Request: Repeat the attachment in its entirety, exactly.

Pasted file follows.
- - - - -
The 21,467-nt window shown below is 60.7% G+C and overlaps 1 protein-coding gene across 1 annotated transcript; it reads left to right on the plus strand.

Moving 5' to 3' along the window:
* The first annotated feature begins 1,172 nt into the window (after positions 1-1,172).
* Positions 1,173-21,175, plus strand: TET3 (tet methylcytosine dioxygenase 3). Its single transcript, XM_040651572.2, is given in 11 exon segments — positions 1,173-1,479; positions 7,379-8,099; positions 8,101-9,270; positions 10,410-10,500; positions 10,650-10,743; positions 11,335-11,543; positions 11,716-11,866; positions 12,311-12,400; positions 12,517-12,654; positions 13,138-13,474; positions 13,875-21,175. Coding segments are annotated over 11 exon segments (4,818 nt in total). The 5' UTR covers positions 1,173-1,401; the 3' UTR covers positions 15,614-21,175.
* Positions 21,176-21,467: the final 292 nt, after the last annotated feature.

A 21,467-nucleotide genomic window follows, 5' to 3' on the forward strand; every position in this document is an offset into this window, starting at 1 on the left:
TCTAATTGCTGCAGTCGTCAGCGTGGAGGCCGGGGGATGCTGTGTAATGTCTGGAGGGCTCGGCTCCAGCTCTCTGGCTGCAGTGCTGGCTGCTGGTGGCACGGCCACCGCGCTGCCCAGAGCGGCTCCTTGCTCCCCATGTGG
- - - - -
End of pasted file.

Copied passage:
The 21,467-nt window shown below is 60.7% G+C and overlaps 1 protein-coding gene across 1 annotated transcript; it reads left to right on the plus strand.

Moving 5' to 3' along the window:
* The first annotated feature begins 1,172 nt into the window (after positions 1-1,172).
* Positions 1,173-21,175, plus strand: TET3 (tet methylcytosine dioxygenase 3). Its single transcript, XM_040651572.2, is given in 11 exon segments — positions 1,173-1,479; positions 7,379-8,099; positions 8,101-9,270; positions 10,410-10,500; positions 10,650-10,743; positions 11,335-11,543; positions 11,716-11,866; positions 12,311-12,400; positions 12,517-12,654; positions 13,138-13,474; positions 13,875-21,175. Coding segments are annotated over 11 exon segments (4,818 nt in total). The 5' UTR covers positions 1,173-1,401; the 3' UTR covers positions 15,614-21,175.
* Positions 21,176-21,467: the final 292 nt, after the last annotated feature.

A 21,467-nucleotide genomic window follows, 5' to 3' on the forward strand; every position in this document is an offset into this window, starting at 1 on the left:
TCTAATTGCTGCAGTCGTCAGCGTGGAGGCCGGGGGATGCTGTGTAATGTCTGGAGGGCTCGGCTCCAGCTCTCTGGCTGCAGTGCTGGCTGCTGGTGGCACGGCCACCGCGCTGCCCAGAGCGGCTCCTTGCTCCCCATGTGG